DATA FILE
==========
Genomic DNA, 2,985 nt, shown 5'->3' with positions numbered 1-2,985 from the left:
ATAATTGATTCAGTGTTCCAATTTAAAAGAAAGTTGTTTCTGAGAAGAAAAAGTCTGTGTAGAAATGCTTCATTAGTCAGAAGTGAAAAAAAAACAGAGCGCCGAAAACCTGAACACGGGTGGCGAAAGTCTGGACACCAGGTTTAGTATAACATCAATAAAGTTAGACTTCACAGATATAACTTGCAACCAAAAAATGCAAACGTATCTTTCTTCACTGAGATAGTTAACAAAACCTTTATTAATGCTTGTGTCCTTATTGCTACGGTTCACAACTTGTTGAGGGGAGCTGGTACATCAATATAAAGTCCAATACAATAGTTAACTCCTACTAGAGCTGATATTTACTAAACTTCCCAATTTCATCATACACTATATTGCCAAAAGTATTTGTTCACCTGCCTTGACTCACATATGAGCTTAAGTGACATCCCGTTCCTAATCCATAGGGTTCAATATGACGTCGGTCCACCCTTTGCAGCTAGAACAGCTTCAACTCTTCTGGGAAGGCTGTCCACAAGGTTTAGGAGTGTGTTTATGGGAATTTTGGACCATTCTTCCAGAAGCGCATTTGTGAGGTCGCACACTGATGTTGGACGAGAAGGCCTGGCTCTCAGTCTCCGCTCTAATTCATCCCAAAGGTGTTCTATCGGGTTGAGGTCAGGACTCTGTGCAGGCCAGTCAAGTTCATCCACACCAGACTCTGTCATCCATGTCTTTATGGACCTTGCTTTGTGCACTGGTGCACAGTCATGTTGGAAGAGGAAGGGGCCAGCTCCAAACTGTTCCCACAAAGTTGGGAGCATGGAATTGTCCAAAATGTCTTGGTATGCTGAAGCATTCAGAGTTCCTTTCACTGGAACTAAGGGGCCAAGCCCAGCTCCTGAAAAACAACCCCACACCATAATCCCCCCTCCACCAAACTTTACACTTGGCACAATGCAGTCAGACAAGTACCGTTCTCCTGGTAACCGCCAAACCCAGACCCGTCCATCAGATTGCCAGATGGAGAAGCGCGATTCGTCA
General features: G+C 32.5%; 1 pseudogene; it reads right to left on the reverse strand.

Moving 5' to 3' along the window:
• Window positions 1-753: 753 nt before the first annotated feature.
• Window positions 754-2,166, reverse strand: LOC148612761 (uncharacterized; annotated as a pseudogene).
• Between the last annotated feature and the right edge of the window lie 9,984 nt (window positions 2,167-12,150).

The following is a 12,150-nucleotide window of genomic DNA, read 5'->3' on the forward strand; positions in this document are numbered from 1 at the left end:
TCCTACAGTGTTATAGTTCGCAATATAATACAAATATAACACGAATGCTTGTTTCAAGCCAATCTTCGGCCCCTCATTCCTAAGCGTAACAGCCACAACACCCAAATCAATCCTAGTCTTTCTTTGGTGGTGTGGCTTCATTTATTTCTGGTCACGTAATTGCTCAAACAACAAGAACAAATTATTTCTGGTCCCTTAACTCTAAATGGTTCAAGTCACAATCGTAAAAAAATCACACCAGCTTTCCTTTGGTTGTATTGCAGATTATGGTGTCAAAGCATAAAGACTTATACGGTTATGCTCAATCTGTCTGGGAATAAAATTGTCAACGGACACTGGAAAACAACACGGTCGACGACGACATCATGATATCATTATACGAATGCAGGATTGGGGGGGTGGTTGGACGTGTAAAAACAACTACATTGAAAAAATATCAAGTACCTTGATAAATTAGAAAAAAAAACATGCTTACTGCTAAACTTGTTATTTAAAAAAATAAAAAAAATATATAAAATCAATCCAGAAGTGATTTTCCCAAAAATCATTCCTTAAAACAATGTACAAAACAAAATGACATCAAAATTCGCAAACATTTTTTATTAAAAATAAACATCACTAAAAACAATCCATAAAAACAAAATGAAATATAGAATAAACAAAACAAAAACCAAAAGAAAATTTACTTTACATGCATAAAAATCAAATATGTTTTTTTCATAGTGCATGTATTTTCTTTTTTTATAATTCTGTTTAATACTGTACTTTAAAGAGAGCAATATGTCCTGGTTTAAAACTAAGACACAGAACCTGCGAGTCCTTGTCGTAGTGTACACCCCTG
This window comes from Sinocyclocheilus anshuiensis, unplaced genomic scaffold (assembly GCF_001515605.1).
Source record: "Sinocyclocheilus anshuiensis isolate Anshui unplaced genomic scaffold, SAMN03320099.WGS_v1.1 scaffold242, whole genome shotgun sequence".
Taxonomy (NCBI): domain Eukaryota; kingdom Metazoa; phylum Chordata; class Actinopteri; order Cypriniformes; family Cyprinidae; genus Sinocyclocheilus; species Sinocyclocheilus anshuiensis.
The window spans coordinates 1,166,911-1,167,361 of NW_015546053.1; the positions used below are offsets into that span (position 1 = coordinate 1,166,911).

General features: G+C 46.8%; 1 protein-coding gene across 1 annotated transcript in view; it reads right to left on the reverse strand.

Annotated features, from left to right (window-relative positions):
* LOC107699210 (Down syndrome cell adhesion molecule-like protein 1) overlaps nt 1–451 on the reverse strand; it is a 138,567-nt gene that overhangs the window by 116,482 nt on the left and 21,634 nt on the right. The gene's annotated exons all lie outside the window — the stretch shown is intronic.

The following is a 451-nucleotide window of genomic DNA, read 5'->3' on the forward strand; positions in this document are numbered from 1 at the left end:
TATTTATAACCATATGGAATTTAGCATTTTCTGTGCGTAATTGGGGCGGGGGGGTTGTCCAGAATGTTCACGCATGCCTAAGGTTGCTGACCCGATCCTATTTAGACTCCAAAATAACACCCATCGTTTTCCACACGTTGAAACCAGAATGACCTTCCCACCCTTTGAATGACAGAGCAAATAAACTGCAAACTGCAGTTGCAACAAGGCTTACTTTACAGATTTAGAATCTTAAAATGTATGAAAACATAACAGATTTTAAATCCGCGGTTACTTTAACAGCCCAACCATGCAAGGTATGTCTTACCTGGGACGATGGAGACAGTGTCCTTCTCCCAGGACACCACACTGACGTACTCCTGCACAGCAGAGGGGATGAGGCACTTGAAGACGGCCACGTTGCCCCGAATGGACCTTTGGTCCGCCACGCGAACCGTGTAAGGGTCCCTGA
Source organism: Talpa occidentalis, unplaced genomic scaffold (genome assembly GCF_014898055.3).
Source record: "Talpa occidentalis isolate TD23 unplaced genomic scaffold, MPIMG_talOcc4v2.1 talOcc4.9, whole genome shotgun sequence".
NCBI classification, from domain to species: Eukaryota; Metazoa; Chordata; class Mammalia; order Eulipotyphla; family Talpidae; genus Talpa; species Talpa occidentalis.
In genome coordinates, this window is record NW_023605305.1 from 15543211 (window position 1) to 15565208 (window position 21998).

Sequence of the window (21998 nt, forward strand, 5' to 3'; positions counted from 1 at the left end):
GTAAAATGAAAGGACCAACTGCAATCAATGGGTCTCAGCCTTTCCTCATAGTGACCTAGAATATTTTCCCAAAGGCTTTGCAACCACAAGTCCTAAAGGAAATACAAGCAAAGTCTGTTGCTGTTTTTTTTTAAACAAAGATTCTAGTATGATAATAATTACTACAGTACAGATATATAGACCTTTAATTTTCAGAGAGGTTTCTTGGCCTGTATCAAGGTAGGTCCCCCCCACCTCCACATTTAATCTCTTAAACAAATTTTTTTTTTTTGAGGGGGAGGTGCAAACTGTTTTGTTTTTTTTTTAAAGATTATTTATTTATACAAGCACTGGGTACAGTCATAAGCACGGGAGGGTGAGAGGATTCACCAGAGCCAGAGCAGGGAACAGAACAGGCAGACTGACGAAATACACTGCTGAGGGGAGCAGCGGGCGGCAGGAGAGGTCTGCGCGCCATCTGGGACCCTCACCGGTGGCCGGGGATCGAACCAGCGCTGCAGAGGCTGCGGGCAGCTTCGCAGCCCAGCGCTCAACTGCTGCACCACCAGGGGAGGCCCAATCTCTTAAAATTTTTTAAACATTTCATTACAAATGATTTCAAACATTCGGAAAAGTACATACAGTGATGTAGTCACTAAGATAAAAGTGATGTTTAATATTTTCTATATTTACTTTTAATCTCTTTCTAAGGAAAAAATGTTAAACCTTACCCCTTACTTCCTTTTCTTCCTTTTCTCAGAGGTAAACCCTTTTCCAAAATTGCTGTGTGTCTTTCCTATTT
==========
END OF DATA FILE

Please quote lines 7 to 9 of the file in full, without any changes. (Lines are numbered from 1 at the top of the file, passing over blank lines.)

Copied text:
• Between the last annotated feature and the right edge of the window lie 9,984 nt (window positions 2,167-12,150).

The following is a 12,150-nucleotide window of genomic DNA, read 5'->3' on the forward strand; positions in this document are numbered from 1 at the left end:
TCCTACAGTGTTATAGTTCGCAATATAATACAAATATAACACGAATGCTTGTTTCAAGCCAATCTTCGGCCCCTCATTCCTAAGCGTAACAGCCACAACACCCAAATCAATCCTAGTCTTTCTTTGGTGGTGTGGCTTCATTTATTTCTGGTCACGTAATTGCTCAAACAACAAGAACAAATTATTTCTGGTCCCTTAACTCTAAATGGTTCAAGTCACAATCGTAAAAAAATCACACCAGCTTTCCTTTGGTTGTATTGCAGATTATGGTGTCAAAGCATAAAGACTTATACGGTTATGCTCAATCTGTCTGGGAATAAAATTGTCAACGGACACTGGAAAACAACACGGTCGACGACGACATCATGATATCATTATACGAATGCAGGATTGGGGGGGTGGTTGGACGTGTAAAAACAACTACATTGAAAAAATATCAAGTACCTTGATAAATTAGAAAAAAAAACATGCTTACTGCTAAACTTGTTATTTAAAAAAATAAAAAAAATATATAAAATCAATCCAGAAGTGATTTTCCCAAAAATCATTCCTTAAAACAATGTACAAAACAAAATGACATCAAAATTCGCAAACATTTTTTATTAAAAATAAACATCACTAAAAACAATCCATAAAAACAAAATGAAATATAGAATAAACAAAACAAAAACCAAAAGAAAATTTACTTTACATGCATAAAAATCAAATATGTTTTTTTCATAGTGCATGTATTTTCTTTTTTTATAATTCTGTTTAATACTGTACTTTAAAGAGAGCAATATGTCCTGGTTTAAAACTAAGACACAGAACCTGCGAGTCCTTGTCGTAGTGTACACCCCTG